foreign student program was very close to his heart. In 1956 he conducted the
Far East Fellowship in Japan.
quotation attributed to him is as follows: "We will not fulfill the great
commission until we believe with all our hearts that people throughout the
world who do not believe in Christ and have not obeyed the gospel are lost
unless they do, and that we are lost unless we preach the gospel to all the
Allen Dixon departed this life November 8, 1969, in the hospital at Jackson,
Tennessee. He was survived by his wife, Mary Louise, one son, Hubert Allen, Jr.,
and one daughter, Sara (now Mrs. Glenn Sargent). Funeral service was conducted
at Henderson, Tennessee, with Tom Holland, C. P.
Roland, and E. Claude Gardner officiating. Burial was in the City Cemetery at Henderson.
the passing of Hubert Allen Dixon, truly a great soldier of the cross went home
to be with the Lord.
In Memoriam, Gussie Lambert, Shreveport, LA, c.1988. pp.71-73
The Jackson Sun Obituary of Mrs. Dixon
Louise Cowan Dixon, HENDERSON
Mary Louise Cowan Dixon, age 100, died
Wednesday, November 9, 2005 at Bright Glade Convalescent Center in Memphis. She
was born and reared in Jefferson City, Tennessee, the daughter of the late
Andrew Walker and Eva Mae Harris Cowan. She attended schools in Jefferson City
and earned her Bachelor of Arts degree from Carson-Newman College with a double
major in English and history. She taught in public schools in Hampshire,
Tennessee and was married to H. A. Dixon on October 5, 1929.
The Dixons made their home in Memphis, Martin, Springfield, MO, Jackson, TN,
Tuscaloosa, AL, Florence, AL, and then in Henderson, TN for fifty years
(1950-2000). Brother Dixon served as minister for the churches of Christ in
those cities. The past few years she has lived in Jackson and Memphis.
Mrs. Dixon was "First Lady" of Freed-Hardeman College (University) from 1950 to
1969. Her husband served as President of the University until his death in 1969.
Mrs. Dixon was instrumental, along with others, in founding the FHU Associates,
a ladies' group that raises funds for student scholarships at the university.
She was awarded an honorary Doctor of Humanities degree by Freed-Hardeman
University on May 5, 1990.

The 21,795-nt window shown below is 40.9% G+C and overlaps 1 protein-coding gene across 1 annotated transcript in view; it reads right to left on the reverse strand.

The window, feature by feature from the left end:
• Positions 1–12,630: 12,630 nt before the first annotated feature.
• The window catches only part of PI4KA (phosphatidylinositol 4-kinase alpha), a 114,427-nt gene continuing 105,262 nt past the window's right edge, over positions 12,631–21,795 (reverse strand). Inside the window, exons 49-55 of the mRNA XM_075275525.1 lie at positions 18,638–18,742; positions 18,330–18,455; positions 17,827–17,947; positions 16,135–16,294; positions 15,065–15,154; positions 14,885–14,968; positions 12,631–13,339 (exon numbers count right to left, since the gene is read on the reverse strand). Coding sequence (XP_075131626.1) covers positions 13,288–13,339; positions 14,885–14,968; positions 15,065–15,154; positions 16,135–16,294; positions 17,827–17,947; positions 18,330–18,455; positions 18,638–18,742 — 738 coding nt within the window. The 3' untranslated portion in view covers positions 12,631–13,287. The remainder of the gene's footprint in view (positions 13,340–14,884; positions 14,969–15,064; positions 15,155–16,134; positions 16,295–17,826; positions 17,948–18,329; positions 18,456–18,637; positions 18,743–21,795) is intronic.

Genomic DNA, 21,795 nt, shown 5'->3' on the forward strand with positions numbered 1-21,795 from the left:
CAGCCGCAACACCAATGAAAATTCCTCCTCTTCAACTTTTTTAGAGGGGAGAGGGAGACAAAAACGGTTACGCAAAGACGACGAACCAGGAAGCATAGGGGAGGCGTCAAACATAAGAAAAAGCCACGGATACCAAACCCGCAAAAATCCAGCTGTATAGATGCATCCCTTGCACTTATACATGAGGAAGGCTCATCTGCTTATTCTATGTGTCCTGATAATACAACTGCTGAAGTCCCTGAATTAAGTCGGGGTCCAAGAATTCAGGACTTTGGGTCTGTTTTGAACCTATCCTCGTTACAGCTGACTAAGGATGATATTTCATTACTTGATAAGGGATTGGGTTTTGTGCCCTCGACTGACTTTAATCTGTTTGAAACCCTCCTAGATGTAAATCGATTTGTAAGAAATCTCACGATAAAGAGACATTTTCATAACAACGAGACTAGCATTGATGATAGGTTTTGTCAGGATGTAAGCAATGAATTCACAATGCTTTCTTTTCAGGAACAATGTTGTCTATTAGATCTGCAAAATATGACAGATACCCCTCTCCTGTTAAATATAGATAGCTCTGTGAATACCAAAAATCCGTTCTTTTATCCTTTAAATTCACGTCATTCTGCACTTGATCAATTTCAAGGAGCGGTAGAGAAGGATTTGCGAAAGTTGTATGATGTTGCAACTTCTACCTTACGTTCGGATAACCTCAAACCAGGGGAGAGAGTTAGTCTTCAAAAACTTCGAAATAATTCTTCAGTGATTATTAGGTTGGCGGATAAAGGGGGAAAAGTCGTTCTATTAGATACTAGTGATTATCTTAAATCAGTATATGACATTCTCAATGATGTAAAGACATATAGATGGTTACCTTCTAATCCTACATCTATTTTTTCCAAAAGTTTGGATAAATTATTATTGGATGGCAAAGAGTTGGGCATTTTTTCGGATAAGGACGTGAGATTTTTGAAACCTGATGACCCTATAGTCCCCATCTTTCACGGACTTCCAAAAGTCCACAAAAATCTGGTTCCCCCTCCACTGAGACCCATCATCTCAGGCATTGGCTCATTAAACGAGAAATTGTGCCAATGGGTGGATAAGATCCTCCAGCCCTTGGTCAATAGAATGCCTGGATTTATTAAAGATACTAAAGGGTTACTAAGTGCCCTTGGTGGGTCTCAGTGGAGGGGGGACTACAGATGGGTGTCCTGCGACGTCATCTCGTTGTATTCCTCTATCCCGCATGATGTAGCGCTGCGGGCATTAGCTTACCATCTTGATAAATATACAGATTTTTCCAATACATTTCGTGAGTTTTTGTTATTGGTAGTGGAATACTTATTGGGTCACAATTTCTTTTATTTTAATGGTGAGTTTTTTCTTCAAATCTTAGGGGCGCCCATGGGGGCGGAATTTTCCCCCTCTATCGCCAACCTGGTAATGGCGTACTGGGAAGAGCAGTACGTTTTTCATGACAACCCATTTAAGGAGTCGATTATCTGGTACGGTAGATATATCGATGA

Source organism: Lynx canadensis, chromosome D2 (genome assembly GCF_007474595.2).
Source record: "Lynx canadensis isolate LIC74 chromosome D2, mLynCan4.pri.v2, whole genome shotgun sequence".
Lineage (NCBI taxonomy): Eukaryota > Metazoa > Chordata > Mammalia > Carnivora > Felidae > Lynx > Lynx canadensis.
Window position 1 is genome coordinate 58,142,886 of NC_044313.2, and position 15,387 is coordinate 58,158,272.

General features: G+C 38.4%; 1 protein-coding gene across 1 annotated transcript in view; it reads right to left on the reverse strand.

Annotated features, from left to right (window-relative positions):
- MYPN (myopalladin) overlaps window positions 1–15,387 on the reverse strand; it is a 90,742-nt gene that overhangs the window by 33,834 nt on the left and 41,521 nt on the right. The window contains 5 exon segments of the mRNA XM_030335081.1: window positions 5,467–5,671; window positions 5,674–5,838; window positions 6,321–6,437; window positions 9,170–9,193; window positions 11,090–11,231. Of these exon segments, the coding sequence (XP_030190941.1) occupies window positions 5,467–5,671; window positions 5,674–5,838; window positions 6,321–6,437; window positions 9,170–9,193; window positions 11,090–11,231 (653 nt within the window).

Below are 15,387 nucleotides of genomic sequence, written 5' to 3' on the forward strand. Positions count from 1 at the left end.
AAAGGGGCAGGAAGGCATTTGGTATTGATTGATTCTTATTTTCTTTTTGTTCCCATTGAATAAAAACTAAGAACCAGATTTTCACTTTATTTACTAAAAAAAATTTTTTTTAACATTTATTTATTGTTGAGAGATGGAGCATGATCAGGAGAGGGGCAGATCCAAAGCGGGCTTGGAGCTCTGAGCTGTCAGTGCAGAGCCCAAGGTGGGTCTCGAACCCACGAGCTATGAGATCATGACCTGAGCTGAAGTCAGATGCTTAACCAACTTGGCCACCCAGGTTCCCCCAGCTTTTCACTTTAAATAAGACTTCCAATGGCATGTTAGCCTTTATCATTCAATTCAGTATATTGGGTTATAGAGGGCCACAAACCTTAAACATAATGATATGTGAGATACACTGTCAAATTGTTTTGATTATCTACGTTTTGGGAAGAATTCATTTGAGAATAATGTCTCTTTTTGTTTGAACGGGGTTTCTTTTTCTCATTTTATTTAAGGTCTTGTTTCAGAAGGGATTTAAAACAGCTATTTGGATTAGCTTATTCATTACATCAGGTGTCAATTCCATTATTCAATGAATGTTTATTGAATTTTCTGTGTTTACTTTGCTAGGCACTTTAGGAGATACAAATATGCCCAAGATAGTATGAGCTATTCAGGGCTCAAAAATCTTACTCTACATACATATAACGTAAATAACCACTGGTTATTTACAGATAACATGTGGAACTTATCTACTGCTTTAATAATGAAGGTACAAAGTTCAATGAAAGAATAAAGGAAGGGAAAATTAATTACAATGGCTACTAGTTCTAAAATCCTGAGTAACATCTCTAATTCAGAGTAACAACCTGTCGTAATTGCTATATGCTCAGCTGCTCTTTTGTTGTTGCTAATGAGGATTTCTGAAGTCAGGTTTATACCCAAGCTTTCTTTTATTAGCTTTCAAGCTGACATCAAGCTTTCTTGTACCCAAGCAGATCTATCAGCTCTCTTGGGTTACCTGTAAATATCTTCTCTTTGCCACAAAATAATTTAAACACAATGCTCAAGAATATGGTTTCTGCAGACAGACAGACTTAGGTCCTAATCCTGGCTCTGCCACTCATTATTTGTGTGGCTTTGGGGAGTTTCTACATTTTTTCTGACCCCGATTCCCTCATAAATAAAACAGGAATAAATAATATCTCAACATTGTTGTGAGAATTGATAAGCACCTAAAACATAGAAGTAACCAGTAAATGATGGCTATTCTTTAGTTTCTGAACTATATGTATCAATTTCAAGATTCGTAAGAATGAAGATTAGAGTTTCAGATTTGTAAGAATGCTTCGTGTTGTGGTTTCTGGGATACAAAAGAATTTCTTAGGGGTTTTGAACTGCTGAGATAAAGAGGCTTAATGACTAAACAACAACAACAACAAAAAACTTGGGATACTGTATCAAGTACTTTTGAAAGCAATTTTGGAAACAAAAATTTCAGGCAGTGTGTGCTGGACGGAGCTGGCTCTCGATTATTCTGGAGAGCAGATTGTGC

Mrs. Dixon was a member of the church of Christ since 1934; a member of the
Henderson congregation for fifty years and then a member of the North Jackson
church. She was a ladies' Bible class teacher, having taught classes for many
years in Henderson. She also had taught ladies' classes during the
Freed-Hardeman annual Lectureships.
Mrs. Dixon returned to Henderson, May 2005, for a reception in the church
building in celebration of her 100th birthday.
Mrs. Dixon, the last of nine children, is survived by a son, Allen Dixon and
wife Mary Jo of Memphis; and a daughter, Sara Dixon Sargent and husband Glenn of
Mobile, AL. She has seven grandchildren, sixteen great grandchildren, and one
Funeral services will be 2:00 PM Sunday at the Henderson Church of Christ with
family members Steve Sargent, Tom Dixon, Sid Dye, David Sargent, David James,
and Glenn Sargent officiating. Burial will follow in the Henderson City
Cemetery. The family will receive friends at Casey Funeral Home from 3:00 PM
until 6:00 PM on Saturday, and at noon Sunday at the church building. Memorials
may be made to the H. A. and Louise Dixon Scholarship Fund at Freed-Hardeman
University, Henderson, Tennessee. Casey Funeral Home Henderson, TN 731-989-2421.
As reported in The Jackson Sun: 11/11/2005
Special Thanks To Tom
Childers For Providing The Jackson Sun Article And Picture Of Louise Dixon
Location Of The
Grave Of H.A. Dixon
Hubert Allen and Louise Dixon are buried in
City Cemetery at Henderson, Tennessee. From I-40 in West Tennessee, take
the Hwy 45 exit south. Go through the city of Jackson, and continue south
about 15 miles to Henderson. You will be on the bypass in Henderson. Go to
you come to Hwy. 100. Turn left and go to the next stop. Turn left on
North Church St.. Go about 100 yards and turn into the cemetery on the
right. The cemetery will fork close to the entrance. Take the right fork
and head to the very rear of the cemetery. Just past a little storage
house on the right, stop the car and you will probably see the Dixon grave
to your right. Grave faces East.
N35º 26' 20.2" x WO 88º 38' 40.4"
Accuracy To Within 20'
Blinking Button To See Map & Other Graves At Henderson Cemetery